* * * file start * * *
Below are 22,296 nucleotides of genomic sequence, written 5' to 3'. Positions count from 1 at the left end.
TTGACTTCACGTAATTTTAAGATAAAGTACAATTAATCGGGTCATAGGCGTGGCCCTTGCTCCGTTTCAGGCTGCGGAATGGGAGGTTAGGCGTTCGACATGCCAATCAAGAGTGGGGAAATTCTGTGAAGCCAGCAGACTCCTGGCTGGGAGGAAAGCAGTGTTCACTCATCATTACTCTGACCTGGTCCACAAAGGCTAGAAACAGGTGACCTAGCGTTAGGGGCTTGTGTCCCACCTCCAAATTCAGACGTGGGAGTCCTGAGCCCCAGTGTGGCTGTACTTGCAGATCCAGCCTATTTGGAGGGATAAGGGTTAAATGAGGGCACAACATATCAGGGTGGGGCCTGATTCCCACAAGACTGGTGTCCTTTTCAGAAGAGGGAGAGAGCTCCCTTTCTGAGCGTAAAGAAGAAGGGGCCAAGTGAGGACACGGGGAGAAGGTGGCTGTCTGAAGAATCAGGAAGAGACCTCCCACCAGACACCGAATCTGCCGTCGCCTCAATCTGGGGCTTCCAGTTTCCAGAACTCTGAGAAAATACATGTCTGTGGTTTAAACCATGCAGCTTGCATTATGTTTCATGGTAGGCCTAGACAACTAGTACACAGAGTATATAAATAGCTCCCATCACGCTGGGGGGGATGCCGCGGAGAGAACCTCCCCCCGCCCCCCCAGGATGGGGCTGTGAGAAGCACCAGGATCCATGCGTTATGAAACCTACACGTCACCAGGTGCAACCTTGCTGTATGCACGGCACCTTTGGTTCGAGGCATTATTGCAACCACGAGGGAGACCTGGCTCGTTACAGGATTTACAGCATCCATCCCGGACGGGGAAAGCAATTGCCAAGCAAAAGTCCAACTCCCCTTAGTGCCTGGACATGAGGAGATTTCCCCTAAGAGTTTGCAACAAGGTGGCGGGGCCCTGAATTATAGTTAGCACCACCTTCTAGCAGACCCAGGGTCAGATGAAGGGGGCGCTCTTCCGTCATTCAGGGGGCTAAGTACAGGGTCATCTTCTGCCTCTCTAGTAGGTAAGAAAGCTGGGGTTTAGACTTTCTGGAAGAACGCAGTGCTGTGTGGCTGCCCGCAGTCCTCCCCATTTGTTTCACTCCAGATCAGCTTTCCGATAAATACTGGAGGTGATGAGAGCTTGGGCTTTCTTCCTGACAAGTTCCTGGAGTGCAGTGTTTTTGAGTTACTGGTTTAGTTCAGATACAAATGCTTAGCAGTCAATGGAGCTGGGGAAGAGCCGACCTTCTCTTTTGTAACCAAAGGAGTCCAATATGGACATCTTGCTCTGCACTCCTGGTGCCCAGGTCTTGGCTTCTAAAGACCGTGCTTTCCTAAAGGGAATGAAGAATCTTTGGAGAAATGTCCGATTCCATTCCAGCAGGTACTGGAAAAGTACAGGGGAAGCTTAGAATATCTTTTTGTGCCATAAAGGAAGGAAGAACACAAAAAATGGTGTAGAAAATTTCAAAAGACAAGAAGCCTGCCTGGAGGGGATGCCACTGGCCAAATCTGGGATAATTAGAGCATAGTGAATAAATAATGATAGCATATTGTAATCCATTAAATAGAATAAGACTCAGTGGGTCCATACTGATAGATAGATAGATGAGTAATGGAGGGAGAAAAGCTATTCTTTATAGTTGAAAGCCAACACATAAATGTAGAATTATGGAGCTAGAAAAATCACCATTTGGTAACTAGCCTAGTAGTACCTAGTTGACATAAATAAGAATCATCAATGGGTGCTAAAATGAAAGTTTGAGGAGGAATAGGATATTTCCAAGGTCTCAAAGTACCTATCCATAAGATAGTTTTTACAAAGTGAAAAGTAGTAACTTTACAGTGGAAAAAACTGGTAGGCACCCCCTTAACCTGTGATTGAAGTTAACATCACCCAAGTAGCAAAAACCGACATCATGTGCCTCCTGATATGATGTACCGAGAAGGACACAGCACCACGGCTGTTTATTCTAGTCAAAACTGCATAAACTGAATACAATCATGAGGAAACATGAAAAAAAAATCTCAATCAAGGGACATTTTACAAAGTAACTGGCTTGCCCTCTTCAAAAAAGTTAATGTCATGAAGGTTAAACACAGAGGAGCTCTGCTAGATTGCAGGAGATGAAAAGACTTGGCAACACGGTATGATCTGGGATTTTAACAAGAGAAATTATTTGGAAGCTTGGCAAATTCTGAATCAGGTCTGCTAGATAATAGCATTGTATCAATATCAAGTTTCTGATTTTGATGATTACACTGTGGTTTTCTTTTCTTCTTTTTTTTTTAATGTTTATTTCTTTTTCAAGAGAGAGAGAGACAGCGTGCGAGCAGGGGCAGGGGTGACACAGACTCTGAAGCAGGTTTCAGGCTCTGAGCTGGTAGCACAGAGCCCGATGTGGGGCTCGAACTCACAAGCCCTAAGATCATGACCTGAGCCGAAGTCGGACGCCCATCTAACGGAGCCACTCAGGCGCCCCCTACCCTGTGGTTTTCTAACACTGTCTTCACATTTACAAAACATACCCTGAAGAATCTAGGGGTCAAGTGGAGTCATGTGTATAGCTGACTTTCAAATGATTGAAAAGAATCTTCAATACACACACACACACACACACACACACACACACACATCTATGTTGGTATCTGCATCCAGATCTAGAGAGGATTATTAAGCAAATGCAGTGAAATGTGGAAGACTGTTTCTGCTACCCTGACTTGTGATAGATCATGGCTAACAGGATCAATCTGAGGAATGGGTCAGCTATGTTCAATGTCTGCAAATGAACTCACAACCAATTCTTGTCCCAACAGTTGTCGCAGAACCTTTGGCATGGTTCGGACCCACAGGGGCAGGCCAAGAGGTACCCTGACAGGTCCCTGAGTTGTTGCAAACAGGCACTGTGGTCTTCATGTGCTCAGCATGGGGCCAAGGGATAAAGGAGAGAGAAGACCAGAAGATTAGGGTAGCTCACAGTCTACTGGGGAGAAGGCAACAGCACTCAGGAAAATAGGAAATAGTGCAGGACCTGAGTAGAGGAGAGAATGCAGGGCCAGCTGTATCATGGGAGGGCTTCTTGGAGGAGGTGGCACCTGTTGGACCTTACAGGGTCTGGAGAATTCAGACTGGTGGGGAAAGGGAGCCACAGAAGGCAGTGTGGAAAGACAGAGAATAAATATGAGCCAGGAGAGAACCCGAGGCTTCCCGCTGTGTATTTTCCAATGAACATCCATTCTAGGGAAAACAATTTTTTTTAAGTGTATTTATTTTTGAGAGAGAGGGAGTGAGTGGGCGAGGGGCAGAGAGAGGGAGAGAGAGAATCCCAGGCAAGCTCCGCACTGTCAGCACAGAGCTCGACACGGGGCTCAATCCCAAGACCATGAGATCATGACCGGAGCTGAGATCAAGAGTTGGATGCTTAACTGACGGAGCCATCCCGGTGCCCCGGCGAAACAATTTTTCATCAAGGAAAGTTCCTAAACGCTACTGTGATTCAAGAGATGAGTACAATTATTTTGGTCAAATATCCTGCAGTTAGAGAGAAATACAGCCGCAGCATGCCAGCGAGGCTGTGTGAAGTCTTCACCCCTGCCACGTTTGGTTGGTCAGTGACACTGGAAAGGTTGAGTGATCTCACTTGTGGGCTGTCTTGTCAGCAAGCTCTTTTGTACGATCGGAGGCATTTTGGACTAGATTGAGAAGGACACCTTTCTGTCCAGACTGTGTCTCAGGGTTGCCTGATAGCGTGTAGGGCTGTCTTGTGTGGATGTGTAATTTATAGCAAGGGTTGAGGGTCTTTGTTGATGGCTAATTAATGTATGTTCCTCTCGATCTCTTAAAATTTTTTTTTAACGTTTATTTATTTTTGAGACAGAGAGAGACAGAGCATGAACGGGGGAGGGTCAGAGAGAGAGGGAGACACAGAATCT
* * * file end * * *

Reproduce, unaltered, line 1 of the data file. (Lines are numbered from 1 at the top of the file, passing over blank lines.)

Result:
Below are 22,296 nucleotides of genomic sequence, written 5' to 3'. Positions count from 1 at the left end.